Nils Lindberg has apparently spent his lengthy career recording some pretty good jazz-meets-ancient-folk which you've never heard. His 2003 Christmas album
hit the market in January of 2004 and is now out of print. Some of his used albums sell for more than $100 each, though a few more reasonably priced releases are available on the internet.
But it's now possible to hear a compilation of the Swedish musician
's 1970s work with the newly released Timeless: Seven Dalecarlian Paintings
. The album is hardly dated, howeverits sound and creativity easily pass for contemporary. Much like the medieval Swedish folklore the compositions are based on, it's thoroughly pleasant without a tome-like depth.
The linear notes describe the pianist as "A modern curbitz painter," explaining that the curbitzes were naivists who staged plays about the bible in villages, using the clothes on their backs and whatever the neighbors might have available. With Lindberg, whose family in the Swedish province of Dalecarlia has a long musicial history, "the folklore is the basic element, the strokes of his musical brush mirror the present time."
The liner notes conclude by stating "one of tempted to label these Lindberg adaptations as Swedish blues," but that isn't entirely accurate. The material seems more like a mingling of pops classical, soundtrack, folk and little big band. There's both variety and sameness to the songsthe styles may be different, but all the tracks are highly melodic pieces that tend to wrap the listener in the ensemble, rather than individual instrumentation.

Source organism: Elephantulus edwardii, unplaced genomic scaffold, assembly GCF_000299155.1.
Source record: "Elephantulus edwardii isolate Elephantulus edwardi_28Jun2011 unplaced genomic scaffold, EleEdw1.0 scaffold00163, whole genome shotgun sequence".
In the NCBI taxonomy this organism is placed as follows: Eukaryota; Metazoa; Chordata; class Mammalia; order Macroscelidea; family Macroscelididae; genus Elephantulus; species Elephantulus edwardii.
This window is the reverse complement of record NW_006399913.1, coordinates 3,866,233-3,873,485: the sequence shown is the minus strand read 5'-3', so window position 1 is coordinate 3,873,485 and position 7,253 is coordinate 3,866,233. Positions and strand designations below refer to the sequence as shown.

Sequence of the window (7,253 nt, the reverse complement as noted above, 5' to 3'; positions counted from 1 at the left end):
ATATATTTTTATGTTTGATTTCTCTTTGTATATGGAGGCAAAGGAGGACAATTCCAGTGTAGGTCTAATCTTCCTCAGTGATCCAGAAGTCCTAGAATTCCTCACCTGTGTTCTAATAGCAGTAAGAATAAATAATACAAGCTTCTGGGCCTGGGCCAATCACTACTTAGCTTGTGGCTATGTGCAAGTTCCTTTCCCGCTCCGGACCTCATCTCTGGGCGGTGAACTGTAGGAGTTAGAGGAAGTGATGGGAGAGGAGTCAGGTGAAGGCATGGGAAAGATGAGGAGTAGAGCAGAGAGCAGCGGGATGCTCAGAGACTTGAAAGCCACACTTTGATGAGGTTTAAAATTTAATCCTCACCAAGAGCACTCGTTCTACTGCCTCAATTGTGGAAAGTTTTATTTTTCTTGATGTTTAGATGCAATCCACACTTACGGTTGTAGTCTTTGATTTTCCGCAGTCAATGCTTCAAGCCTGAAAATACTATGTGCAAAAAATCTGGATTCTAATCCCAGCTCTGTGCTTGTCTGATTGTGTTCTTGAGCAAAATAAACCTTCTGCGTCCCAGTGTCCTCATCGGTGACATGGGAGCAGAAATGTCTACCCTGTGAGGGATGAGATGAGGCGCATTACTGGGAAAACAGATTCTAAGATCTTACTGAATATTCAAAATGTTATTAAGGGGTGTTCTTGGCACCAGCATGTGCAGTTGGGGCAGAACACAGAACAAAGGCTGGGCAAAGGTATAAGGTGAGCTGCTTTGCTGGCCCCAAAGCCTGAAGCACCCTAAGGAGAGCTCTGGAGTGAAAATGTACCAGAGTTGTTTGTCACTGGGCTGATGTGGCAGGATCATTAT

Lindberg does dish out attention-getting spurts of lively, if straightforward, notes on the swing-heavy "Old Wedding Tune Ahl," with a more deeply meditative variation on the soundscape-drenched "Thoughts On Shieling Hymn." Alto saxophonist Arne Domnérus' easygoing chops take center stage on two "polskas" (Swedish for "Polish dance") that start as modestly conventional string ensembles before switching to a straighthead mode. Trumpter Jan Allan lends a seductive glissade to several dreamy arrangements of "Torn Erik's Song" and "Ballad From Mockfjard."
The heavy ensembles are stripped away a couple of times. Lindberg plays the hymn "The Blessed Day" on pipe organ and concludes the album with a solo piano treatment of "Song From Djura." The latter is more appreciable, with enough space to allow him to switch between (mostly) light and (sometimes) heavy touches with clarity.
If Timeless is a feeler by Prophone to determine if Lindberg's works are worthy of reissue, the answer is probably yes. There's a lot of intrigue here, although it would be nice to hear some of the concepts explored in greater depth. Based on this recording, many listeners will likely be curious to hear how he's developed since the 1970s.